This was the fourth sounding rocket launched by the Air Force in four years from the commercial launch facility here. The Air Force previously launched two atmospheric interceptor technology rockets from the complex in November 1998 and September 1999, and the first QRLV in March 2001. All of the rocket flights have been in a southeasterly direction from Kodiak Island. (Photo by Tom Rogers)

Republic of Korea Navy Receives Mk 45 Mod 4 Gun
United Defense and World Industries Ace (WIA), have delivered the first internationally produced Mk 45 Mod 4 gun to the Republic of Korea (ROK) Navy. This is the first time a Mk 45 Mod 4 gun was sold overseas and is the culmination of superb teamwork by WIA and United Defense over the past 27 months.

United Defense and WIA jointly produced components for the Mod 4 guns. United Defense provided technical assistance, spare parts, and training, while WIA performed final assembly and test in Korea. The ROK Navy worked closely with United Defense to help WIA successfully build and deliver the first Mk 45 gun.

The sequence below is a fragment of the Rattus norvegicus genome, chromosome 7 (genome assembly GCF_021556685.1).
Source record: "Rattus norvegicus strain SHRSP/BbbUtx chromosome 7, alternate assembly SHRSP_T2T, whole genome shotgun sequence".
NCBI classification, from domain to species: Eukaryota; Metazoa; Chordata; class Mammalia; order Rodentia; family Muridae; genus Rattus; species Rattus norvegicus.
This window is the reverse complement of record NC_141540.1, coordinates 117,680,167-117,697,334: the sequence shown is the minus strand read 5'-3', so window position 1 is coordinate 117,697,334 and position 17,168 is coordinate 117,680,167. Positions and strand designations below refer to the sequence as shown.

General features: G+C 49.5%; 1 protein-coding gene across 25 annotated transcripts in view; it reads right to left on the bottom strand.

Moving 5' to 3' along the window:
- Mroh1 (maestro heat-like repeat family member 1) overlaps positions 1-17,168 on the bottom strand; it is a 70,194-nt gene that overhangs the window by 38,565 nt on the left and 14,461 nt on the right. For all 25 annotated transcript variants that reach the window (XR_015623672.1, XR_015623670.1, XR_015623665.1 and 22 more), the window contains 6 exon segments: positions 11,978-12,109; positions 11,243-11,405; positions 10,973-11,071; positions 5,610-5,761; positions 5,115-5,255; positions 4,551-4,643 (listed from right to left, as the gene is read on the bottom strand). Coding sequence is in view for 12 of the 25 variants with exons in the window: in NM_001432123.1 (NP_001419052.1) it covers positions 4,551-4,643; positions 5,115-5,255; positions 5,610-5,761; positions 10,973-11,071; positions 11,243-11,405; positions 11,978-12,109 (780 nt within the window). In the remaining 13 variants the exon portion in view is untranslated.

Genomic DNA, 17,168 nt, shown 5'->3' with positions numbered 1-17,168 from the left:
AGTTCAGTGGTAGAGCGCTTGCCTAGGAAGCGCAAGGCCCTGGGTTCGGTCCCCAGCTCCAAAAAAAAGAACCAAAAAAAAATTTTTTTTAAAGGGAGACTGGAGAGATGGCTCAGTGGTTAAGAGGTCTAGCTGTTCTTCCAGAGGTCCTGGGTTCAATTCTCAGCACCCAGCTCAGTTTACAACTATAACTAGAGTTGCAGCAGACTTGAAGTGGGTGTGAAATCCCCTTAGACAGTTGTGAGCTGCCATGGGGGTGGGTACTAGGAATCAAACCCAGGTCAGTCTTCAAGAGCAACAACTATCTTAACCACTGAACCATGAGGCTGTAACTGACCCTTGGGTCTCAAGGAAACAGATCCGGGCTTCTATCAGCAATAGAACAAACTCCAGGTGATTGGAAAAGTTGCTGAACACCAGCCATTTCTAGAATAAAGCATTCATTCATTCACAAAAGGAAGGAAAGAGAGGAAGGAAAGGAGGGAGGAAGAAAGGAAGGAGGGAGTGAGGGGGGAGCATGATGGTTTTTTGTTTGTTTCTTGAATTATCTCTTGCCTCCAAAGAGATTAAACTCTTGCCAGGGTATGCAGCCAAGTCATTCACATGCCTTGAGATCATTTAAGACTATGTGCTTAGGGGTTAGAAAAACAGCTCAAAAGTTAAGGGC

"The contract with WIA is a manufacturing license agreement in which United Defense delivers most of the upper gun, the shield and the loader and WIA is responsible for the production of the lower hoist, the panels and the assembly and test of the gun itself," said Scott Sismilich, Mk 45 Korea Program Manager.

In December 1999, United Defense won a competitive $22 million contract to co-produce three Mk 45 Mod 4 guns for Korea's KDX II lightweight destroyer shipbuilding program. WIA will deliver the second gun in October 2002 and the third one in August 2003. Since the original contract, United Defense has begun discussions with WIA to co-produce the next purchase of guns for the Korean Navy.

"This delivery is especially significant because it is our first international Mk 45 Mod 4 gun sale and it demonstrates our ability to meet foreign naval requirements using co-production," said Scott Thompson, Director, International Programs.